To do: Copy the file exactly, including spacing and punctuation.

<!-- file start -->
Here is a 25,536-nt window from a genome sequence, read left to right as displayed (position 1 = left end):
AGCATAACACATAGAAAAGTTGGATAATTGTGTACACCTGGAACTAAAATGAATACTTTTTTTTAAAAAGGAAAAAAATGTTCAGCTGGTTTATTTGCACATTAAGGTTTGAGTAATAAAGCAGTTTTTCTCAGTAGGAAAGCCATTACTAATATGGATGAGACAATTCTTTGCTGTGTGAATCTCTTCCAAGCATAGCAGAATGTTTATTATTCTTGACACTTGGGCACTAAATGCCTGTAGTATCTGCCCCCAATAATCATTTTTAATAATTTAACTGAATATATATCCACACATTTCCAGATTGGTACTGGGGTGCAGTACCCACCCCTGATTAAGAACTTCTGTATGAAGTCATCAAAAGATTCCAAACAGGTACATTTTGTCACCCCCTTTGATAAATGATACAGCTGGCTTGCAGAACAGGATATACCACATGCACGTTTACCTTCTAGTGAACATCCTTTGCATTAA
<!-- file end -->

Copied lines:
Here is a 25,536-nt window from a genome sequence, read left to right as displayed (position 1 = left end):
AGCATAACACATAGAAAAGTTGGATAATTGTGTACACCTGGAACTAAAATGAATACTTTTTTTTAAAAAGGAAAAAAATGTTCAGCTGGTTTATTTGCACATTAAGGTTTGAGTAATAAAGCAGTTTTTCTCAGTAGGAAAGCCATTACTAATATGGATGAGACAATTCTTTGCTGTGTGAATCTCTTCCAAGCATAGCAGAATGTTTATTATTCTTGACACTTGGGCACTAAATGCCTGTAGTATCTGCCCCCAATAATCATTTTTAATAATTTAACTGAATATATATCCACACATTTCCAGATTGGTACTGGGGTGCAGTACCCACCCCTGATTAAGAACTTCTGTATGAAGTCATCAAAAGATTCCAAACAGGTACATTTTGTCACCCCCTTTGATAAATGATACAGCTGGCTTGCAGAACAGGATATACCACATGCACGTTTACCTTCTAGTGAACATCCTTTGCATTAA